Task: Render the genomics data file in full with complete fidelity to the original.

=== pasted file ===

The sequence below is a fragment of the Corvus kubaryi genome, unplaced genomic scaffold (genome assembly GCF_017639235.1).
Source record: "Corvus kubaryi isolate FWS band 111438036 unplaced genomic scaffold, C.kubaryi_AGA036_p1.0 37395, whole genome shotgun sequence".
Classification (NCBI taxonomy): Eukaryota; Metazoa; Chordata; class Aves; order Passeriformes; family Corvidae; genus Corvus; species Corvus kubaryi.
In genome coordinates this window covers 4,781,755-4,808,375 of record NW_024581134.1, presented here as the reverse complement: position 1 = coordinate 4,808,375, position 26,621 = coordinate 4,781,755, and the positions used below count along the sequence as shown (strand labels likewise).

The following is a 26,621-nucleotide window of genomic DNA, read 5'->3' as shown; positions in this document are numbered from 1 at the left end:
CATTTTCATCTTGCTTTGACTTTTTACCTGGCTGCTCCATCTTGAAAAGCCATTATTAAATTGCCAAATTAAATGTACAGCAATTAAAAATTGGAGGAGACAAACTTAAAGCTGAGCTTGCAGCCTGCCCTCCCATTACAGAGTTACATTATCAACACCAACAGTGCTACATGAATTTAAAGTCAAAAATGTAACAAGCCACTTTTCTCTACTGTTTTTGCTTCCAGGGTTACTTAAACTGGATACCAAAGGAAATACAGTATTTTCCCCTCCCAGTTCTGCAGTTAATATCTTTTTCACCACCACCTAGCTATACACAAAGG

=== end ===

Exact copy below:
The sequence below is a fragment of the Corvus kubaryi genome, unplaced genomic scaffold (genome assembly GCF_017639235.1).
Source record: "Corvus kubaryi isolate FWS band 111438036 unplaced genomic scaffold, C.kubaryi_AGA036_p1.0 37395, whole genome shotgun sequence".
Classification (NCBI taxonomy): Eukaryota; Metazoa; Chordata; class Aves; order Passeriformes; family Corvidae; genus Corvus; species Corvus kubaryi.
In genome coordinates this window covers 4,781,755-4,808,375 of record NW_024581134.1, presented here as the reverse complement: position 1 = coordinate 4,808,375, position 26,621 = coordinate 4,781,755, and the positions used below count along the sequence as shown (strand labels likewise).

The following is a 26,621-nucleotide window of genomic DNA, read 5'->3' as shown; positions in this document are numbered from 1 at the left end:
CATTTTCATCTTGCTTTGACTTTTTACCTGGCTGCTCCATCTTGAAAAGCCATTATTAAATTGCCAAATTAAATGTACAGCAATTAAAAATTGGAGGAGACAAACTTAAAGCTGAGCTTGCAGCCTGCCCTCCCATTACAGAGTTACATTATCAACACCAACAGTGCTACATGAATTTAAAGTCAAAAATGTAACAAGCCACTTTTCTCTACTGTTTTTGCTTCCAGGGTTACTTAAACTGGATACCAAAGGAAATACAGTATTTTCCCCTCCCAGTTCTGCAGTTAATATCTTTTTCACCACCACCTAGCTATACACAAAGG